|Southern alligator lizard (Elgaria multicarinata) sunning next to filaree seedlings.|
As with last year, filaree seedlings were the first to pop up after 3 dry months. The tunnels and dens of the underground must have been cold and wet because I saw quite a few reptiles basking in the open.
|With legs tucked tightly by its side, at first this southern alligator lizard looks like a snake with extra long jaws.|
|Two in three weeks is too many northern Pacific rattlesnakes (Crotalus oreganus) in the farmyard.|
In September, I was initially confused as to how many rattlesnakes I was dealing with. The rattler I was seeing in mid-September would bask with either just a coil or its head out of the hole, or would curl its entire body right at the entrance of the hole. Then I moved that rattler and there were no snakes in the orchard for a few days. But in late September, I was seeing a rattler at nearly the same location. Did the first one come back or was this another one perhaps attracted to the scent of the original one? This snake was acting differently, however, and would bask with its body curled under a clump of bunchgrass behind the hole and never revealed its rattle. Was this the same snake just exhibiting a range of behavior, or did different snakes have distinct basking behaviors?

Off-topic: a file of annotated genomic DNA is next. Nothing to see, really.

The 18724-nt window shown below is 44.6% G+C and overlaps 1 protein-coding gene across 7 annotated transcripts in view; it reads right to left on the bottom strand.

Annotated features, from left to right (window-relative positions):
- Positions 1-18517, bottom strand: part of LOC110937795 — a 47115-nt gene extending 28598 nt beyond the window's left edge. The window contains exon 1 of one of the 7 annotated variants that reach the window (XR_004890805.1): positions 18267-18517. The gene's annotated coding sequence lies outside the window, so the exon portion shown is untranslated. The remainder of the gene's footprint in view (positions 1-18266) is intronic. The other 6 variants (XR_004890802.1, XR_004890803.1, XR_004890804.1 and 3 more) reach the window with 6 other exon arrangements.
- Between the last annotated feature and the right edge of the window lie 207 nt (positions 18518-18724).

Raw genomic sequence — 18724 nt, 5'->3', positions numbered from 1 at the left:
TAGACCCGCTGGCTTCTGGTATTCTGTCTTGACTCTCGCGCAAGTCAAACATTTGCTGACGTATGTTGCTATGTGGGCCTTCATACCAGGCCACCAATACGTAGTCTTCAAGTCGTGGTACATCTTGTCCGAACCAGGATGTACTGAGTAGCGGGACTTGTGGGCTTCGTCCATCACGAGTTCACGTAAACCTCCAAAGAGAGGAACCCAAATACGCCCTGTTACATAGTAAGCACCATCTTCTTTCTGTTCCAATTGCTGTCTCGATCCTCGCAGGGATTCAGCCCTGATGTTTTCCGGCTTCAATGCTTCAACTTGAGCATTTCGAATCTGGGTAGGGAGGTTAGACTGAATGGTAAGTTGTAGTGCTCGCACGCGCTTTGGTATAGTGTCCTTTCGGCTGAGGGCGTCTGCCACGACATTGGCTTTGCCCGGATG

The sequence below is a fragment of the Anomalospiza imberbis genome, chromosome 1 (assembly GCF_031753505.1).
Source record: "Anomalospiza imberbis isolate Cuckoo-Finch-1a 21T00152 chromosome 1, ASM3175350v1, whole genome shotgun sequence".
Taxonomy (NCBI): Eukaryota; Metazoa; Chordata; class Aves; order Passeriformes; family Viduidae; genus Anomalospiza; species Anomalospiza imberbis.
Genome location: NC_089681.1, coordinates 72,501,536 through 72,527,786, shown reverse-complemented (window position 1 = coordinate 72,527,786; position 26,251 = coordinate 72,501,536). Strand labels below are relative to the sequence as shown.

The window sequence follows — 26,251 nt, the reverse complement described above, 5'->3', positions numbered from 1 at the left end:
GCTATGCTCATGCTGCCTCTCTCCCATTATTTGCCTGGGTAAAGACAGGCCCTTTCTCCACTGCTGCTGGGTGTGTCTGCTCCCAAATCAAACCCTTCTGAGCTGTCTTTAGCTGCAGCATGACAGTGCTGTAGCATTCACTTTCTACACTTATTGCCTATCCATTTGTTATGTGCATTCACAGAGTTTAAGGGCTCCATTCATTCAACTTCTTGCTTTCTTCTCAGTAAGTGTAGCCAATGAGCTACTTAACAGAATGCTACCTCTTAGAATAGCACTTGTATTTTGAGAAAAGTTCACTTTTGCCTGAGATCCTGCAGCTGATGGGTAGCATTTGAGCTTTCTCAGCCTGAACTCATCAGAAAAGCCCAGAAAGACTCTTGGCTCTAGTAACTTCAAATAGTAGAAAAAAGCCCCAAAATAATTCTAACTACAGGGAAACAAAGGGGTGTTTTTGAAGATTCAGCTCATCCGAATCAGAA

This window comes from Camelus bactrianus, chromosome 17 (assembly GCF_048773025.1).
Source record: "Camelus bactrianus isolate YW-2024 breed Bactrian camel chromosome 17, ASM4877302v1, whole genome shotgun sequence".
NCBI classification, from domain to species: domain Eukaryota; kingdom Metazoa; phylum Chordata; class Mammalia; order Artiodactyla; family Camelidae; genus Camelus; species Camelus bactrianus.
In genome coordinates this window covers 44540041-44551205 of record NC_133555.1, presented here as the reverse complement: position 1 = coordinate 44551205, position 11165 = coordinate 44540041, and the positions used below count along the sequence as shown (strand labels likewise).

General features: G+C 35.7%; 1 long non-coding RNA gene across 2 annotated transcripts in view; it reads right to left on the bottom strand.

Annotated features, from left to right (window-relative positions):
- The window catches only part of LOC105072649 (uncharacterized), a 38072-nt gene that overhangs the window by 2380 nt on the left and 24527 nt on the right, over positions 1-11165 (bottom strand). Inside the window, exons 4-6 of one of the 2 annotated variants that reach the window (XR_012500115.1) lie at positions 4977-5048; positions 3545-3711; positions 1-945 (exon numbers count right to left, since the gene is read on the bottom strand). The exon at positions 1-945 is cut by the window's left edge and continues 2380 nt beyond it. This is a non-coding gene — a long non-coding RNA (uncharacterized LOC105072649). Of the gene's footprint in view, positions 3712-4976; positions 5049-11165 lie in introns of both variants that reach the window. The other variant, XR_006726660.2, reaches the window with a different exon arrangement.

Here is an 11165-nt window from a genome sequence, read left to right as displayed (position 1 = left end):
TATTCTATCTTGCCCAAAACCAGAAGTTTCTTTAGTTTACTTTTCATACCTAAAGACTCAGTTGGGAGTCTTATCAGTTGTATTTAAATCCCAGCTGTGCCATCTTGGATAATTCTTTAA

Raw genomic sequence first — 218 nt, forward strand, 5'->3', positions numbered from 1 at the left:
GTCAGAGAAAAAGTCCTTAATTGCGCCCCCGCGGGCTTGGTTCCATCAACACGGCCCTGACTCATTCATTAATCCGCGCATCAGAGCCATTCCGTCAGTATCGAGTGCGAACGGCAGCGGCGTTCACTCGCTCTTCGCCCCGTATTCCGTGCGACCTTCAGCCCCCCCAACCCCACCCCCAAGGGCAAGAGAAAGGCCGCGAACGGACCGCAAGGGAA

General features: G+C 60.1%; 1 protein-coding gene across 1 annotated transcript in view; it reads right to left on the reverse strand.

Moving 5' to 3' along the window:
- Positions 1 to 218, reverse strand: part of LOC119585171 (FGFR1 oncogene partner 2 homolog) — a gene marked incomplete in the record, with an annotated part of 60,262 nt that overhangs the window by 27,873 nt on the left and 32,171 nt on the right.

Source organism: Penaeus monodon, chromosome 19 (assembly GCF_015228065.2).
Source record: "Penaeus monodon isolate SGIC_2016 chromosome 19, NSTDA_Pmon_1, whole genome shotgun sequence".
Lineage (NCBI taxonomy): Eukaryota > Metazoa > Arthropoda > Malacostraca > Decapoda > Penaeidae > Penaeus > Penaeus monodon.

Finally last Sunday, I found the rattler fat and content in the orchard's sun. I caught it easily with net and snake tongs, and I am fairly certain it was the same snake that had been roaming the barn at night. I am wondering if the brush rabbit, which usually hides in the barn but I haven't seen in the last few days, is what slowed this rattler down long enough for me to capture it.
|Long spider kites floating high overhead|
|Spider parachute covering more newly emerged filaree seedlings|
|Some ballooning spiders land on wild oat stems.|
As the air stilled in the late afternoon, I saw many of the spider kites snagged on trees, grass and fences. I poked through the landed webs looking for a spider pilot or egg case, but just got strings stuck to my fingers.
|Spider silk - strong and flexible, good properties for aerial migration of small passengers.|
|New arachnid home?|
|Early season precipitation will mean different changes in the Sierra Nevada mountain range where winter temperatures get much lower than at the coast.|
Laurence M. Klauber, 1982, Rattlesnakes, Their Habits, Life Histories, & Influence on Mankind, Abridged Edition.